1. Integrity

2. Discipline

3. Social Skills

4. Having A Supportive Spouse

5. Hard Work

Get a copy of The Millionaire Mind.

Read: The Struggle To Leave and Cleave

6. The Only Investment Guide You’ll Ever Need — Andrew Tobias

Key learning: Stick To The Basics

“The basics of personal finance haven’t changed—they never do.”

There are so many financial gimmicks nowadays, I don’t even know where to start. Yet, no matter what these “experts” say, the key to financial freedom is still this:

Spend less than what you have. Invest the difference. Watch it grow.

Sure, we can always load our rifles and hunt for the bigger game. Or chase the fancy stuff.

But what we’d realize after the dust settles is we may not be that far ahead. Even worse, we may find ourselves behind those who have been faithful with the small things 

Essentially, if we want to prosper, what we need is patience.

“…the surest way to become rich is to save all you can and invest it for long-term growth.”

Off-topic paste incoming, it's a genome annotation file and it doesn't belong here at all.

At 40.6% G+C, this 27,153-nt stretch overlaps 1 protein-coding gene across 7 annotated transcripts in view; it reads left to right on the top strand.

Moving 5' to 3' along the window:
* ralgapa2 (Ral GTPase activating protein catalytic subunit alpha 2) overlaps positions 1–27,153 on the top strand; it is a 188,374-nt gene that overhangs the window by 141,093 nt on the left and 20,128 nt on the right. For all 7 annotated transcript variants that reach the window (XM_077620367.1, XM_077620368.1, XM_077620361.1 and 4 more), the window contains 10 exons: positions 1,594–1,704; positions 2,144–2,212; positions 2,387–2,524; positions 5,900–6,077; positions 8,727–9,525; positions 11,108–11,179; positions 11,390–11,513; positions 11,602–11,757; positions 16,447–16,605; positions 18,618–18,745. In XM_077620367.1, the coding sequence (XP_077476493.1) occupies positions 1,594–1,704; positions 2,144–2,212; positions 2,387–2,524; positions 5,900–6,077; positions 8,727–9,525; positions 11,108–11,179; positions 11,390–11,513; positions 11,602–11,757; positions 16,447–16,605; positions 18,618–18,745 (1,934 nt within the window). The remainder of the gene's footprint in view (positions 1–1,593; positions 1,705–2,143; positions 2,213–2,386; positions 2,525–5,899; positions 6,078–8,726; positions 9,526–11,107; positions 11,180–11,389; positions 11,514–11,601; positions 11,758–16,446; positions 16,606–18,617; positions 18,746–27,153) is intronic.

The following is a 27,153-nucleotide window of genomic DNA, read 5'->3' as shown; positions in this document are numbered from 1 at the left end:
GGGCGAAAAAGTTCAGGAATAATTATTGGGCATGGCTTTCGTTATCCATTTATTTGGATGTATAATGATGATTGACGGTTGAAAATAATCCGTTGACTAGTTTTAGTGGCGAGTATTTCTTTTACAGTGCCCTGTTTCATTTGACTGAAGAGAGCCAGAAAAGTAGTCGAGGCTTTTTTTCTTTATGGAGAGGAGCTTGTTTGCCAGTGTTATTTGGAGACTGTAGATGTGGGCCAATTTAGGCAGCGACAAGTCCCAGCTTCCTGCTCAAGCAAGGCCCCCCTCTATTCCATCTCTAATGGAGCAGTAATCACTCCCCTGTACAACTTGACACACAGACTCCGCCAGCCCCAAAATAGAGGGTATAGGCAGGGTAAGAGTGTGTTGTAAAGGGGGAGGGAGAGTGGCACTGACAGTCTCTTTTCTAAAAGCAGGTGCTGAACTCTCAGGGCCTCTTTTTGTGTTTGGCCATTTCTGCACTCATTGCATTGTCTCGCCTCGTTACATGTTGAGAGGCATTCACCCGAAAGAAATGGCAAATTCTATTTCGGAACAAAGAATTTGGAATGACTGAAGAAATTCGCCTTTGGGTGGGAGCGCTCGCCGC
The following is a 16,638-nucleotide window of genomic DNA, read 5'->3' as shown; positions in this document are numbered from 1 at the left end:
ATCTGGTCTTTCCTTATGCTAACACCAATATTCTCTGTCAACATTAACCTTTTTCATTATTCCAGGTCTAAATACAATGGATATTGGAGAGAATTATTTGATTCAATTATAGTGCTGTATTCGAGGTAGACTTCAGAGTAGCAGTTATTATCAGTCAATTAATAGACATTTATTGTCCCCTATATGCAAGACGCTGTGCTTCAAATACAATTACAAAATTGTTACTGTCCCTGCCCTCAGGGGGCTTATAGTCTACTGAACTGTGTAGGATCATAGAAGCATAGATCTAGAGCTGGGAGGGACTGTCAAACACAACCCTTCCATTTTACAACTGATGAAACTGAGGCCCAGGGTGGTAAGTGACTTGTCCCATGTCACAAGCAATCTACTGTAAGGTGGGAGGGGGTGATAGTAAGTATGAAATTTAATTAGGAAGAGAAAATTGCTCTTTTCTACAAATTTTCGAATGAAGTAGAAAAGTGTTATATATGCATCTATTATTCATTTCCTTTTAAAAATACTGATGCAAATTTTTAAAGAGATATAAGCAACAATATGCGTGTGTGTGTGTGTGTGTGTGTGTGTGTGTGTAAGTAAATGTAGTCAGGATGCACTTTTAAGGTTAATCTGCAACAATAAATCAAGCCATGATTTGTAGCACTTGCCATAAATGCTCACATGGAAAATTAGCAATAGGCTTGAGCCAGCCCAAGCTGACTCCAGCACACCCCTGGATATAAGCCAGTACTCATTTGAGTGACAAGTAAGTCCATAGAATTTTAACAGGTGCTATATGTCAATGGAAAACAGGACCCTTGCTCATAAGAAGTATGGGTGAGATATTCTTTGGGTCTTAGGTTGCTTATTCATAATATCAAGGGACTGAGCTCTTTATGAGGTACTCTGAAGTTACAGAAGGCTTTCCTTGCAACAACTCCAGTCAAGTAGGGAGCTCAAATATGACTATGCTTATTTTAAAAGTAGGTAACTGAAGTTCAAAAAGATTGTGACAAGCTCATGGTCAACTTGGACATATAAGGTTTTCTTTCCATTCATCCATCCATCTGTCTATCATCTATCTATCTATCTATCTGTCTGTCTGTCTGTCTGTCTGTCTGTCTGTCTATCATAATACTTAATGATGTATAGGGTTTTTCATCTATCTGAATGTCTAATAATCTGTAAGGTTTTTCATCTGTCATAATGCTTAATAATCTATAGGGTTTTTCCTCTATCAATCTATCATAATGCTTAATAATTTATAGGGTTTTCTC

Get a copy of The Only Investment Guide You’ll Ever Need.

7. Your Money or Your Life — VICKI ROBIN, Joseph R. Dominguez, And Monique Tilford

Key learning: We Cannot Earn Money Back

“We can earn more money, but we can’t earn more time.” — It is the phrase we often use to justify our expenditures. But is this true? The possibility is 99.9% of us would say yes. The reason is we always go to work without knowing what money truly is.

What is money anyway? Is it the numbers in our bank accounts? Is it the loose papers in our wallets? How come other financial management books didn’t clarify the true nature of money?

Now let’s settle this matter once and for all: Money is Time. The book calls it explicitly “Life Energy” – The hours of being alive.

Money as Life Energy

Money is something we trade our life energy for. Think about it. When we work, we pinch away hours from our life in exchange for money. The same thing happens when we buy.

If you make P200/hour and buy P5,000 sneakers, then you’ve traded 25 hours of your life for the sneakers. Makes sense?

Money is only a representation of the life energy we traded it for. In essence, we don’t spend money. We spend time. 

“Looking around at your accumulation of stuff you can ask, ‘How many hours of my life did I invest to have this . . . chair . . . car . . . matched set of cookware . . . diploma on the wall?’ See what this does to your next purchase.”

Get a copy of Your Money Or Your Life.

Read: What To Do With My Child’s Money? Here are 5 ideas

8. 7 Strategies For Wealth and Happiness — Jim Rohn

Key learning: Value Over Price